The story of new stimulant drug BZP in New Zealand has been a fascinating insight into the clash between public-health pragmatism and drug war politics. After a brief flirtation with efforts to sensibly license and control BZP production and sale, the rabid drug war ideologues have mounted their moral high horses and organised an evidence-free cavalry charge, winning the day for blinkered ignorance.
How informed are these ban-mongers? Well, not very. And here's the proof. (warning: *incoming pwnage*)
One of the chief cheerleaders for bringing BZP within the ineffectual clutches criminal law is New Zealand National Party politician (and former Play School presenter) Jaqui Dean. New Zealand blogger Micheal Earley (and friends) thought they'd see how much Dean really knew about drugs by deploying the Di-hydrogen Monoxide hoax - seeing if he could get her to call for the prohibition on water on the basis that it was a dangerous drug.
First, a brief bit of background:
The particular interest for drug law reformers was that in New Zealand BZP had been placed in a new Class D (appended to the UK-like ABC drug-harm / penalty hierarchy, or US style I-IV drug sheduling system) which allowed it to be legally manufactured and sold under license. The general idea was that it was considered a low risk drug (specifically: relatively safer than other comparable illegal stimulants - 8 million doses consumed in NZ with no deaths) and that bringing it within the existing ABC system of criminal penalties would increase overall harm, both to users and to wider society. The new Class D, established specifically to deal with BZP, offered a regulatory option for control - a sensible mid point between total prohibition and unregulated free markets (something UK ministers know all about).
Unfortunately Dean and her fellow drug warriors, sniffing out an opportunity for some old-school drug war posturing and opposition point scoring, look to have successfully pushed for the drug to get well and truly prohibited after all. Excellent. Now all the kids can go running back to those lovely crystal meth dealers.
Enter blogger Micheal Earley (with accomplices Ben Smith and Will Seal) who contacted Dean suggesting ...
As a strong advocate for the health and wellbeing of the young people of New Zealand, and a firm supporter of your action to ban BZP, I also call for you to ban Dihydrogen Monoxide. In many cases of drug/party pill overdoses reported in New Zealand and overseas, Dihydrogen Monoxide is considered to be one of the contributing factors, and as such, should be classed in the Misuse of Drugs Act. I look forward to your reply and ask you to take strong action.
That anybody is able to obtain ten lites of something as potentially dangerous as di-hydrogen monoxide, legally, is proof that the current government is doing nothing to solve this binge culture and that in fact the statistics have got worse as the years go by.
The DiHydrogen Honoxide hoax, is described on its very own Wikipedia page (which Jaqui Dean's in-depth research failed to uncover) thus:
Dihydrogen monoxide (shortened to DHMO) is a scientific name for water that is relatively unknown to most of the public, used in hoaxes that illustrate how the lack of scientific knowledge and an exaggerated analysis can lead to misplaced fears. "Di" meaning two, and "Mono" meaning single, describes how water is made up of two hydrogen atoms and one oxygen atom The hoax involves listing strictly negative effects of water, such as erosion or drowning, attributing them to "dihydrogen monoxide", and then asking individuals to help control the seemingly dangerous substance.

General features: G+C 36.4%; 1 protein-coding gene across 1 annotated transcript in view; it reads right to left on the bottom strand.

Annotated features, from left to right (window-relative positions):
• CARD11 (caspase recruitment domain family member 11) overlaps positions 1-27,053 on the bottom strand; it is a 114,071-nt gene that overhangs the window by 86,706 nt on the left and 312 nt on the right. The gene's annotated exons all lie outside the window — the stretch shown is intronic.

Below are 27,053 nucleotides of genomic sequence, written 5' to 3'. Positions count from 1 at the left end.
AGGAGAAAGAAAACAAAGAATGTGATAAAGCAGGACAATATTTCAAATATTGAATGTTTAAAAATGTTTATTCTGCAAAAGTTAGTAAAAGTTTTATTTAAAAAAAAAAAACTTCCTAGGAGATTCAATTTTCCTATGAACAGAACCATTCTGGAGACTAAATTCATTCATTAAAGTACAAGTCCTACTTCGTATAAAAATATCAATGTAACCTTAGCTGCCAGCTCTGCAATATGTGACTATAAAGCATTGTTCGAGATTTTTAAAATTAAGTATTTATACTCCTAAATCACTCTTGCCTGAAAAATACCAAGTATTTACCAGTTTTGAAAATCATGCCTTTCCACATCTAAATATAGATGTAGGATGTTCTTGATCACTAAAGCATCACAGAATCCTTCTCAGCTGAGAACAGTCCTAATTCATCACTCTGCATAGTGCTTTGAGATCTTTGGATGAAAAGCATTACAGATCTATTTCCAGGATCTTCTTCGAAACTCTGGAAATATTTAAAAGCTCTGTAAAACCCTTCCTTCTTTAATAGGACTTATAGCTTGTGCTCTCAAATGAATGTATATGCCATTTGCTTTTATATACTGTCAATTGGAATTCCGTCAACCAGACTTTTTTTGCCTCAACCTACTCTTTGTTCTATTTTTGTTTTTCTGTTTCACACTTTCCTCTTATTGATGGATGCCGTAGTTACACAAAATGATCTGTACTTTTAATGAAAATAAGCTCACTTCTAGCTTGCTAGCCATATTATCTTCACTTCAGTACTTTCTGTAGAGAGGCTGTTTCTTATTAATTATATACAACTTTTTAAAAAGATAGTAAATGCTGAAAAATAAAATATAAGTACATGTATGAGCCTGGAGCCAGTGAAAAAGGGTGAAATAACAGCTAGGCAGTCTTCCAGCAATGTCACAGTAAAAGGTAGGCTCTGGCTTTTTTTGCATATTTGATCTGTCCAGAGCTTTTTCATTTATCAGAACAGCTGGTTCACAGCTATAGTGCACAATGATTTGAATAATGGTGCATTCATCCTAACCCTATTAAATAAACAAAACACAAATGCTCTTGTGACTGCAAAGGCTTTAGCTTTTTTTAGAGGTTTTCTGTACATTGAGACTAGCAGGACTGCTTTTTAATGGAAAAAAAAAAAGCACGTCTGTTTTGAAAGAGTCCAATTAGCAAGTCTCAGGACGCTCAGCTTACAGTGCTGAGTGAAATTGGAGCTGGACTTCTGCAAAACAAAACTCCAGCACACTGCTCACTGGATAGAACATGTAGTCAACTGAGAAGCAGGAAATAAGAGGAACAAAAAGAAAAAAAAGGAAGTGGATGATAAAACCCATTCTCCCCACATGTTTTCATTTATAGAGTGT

It was apparently created by Eric Lechner, Lars Norpchen and Matthew Kaufman, housemates while attending UC Santa Cruz in 1989, revised by Craig Jackson in 1994, and brought to widespread public attention in 1997 when Nathan Zohner, a 14-year-old student, gathered petitions to ban "DHMO" as the basis of his science project, titled "How Gullible Are We?"
Demonstrating the familiar rationality-free drug warrior dedication to ridding the world of evil (sounding) drugs, Dean took the bait, writing to NZ Associate Minister of Health Jim Anderton:
Many will be aware that this is but the latest installment in a long and distinguished history of drug-war pomposity mocking highjinkery. Lest we forget the immortal Brass Eye drug panic special, featuring David Amess MP describing the terrifying 'bisturbile cranabolic amphetamoid' ... 'made up psychoactive chemical' CAKE:
Of course it's all to easy to laugh at how easily certain tough talking politicians can be lured into making fools of themselves over the drugs issue. But this isn't a joke: these people perpetuate disastrous policies creating havoc and suffering across the globe. It would be more funny if it weren't so tragic. The moral of this story? Drug war politics is all about populist posturing and opportunism. It has nothing, zero, absolutely zip, to do with with science or rational evidence-based policy making.
thanks to Micheal Earley and Snoop.co.nz
more on the UK BZP 'panic' here and Transform's detailed 2006 BZP/piperazine briefing is here.